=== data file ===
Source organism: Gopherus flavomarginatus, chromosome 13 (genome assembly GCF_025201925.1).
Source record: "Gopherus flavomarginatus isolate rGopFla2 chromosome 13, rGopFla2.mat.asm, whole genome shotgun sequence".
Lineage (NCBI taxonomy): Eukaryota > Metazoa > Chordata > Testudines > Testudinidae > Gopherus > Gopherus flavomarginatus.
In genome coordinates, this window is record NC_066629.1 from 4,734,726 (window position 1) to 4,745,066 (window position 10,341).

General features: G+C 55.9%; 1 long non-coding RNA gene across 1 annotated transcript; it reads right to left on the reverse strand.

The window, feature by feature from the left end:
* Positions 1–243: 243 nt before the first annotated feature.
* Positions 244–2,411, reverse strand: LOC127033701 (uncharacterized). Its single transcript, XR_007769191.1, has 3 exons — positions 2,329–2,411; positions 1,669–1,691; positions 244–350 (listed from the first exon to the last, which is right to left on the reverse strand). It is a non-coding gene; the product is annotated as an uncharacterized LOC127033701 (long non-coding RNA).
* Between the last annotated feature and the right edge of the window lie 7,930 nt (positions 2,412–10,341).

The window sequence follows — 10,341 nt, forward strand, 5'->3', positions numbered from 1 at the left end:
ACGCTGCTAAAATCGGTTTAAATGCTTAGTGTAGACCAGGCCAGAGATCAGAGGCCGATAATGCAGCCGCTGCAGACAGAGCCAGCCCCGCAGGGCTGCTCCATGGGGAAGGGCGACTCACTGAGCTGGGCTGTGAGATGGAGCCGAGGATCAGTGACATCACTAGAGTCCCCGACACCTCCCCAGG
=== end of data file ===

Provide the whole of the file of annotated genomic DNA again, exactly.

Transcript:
Source organism: Gopherus flavomarginatus, chromosome 13 (genome assembly GCF_025201925.1).
Source record: "Gopherus flavomarginatus isolate rGopFla2 chromosome 13, rGopFla2.mat.asm, whole genome shotgun sequence".
Lineage (NCBI taxonomy): Eukaryota > Metazoa > Chordata > Testudines > Testudinidae > Gopherus > Gopherus flavomarginatus.
In genome coordinates, this window is record NC_066629.1 from 4,734,726 (window position 1) to 4,745,066 (window position 10,341).

General features: G+C 55.9%; 1 long non-coding RNA gene across 1 annotated transcript; it reads right to left on the reverse strand.

The window, feature by feature from the left end:
* Positions 1–243: 243 nt before the first annotated feature.
* Positions 244–2,411, reverse strand: LOC127033701 (uncharacterized). Its single transcript, XR_007769191.1, has 3 exons — positions 2,329–2,411; positions 1,669–1,691; positions 244–350 (listed from the first exon to the last, which is right to left on the reverse strand). It is a non-coding gene; the product is annotated as an uncharacterized LOC127033701 (long non-coding RNA).
* Between the last annotated feature and the right edge of the window lie 7,930 nt (positions 2,412–10,341).

The window sequence follows — 10,341 nt, forward strand, 5'->3', positions numbered from 1 at the left end:
ACGCTGCTAAAATCGGTTTAAATGCTTAGTGTAGACCAGGCCAGAGATCAGAGGCCGATAATGCAGCCGCTGCAGACAGAGCCAGCCCCGCAGGGCTGCTCCATGGGGAAGGGCGACTCACTGAGCTGGGCTGTGAGATGGAGCCGAGGATCAGTGACATCACTAGAGTCCCCGACACCTCCCCAGG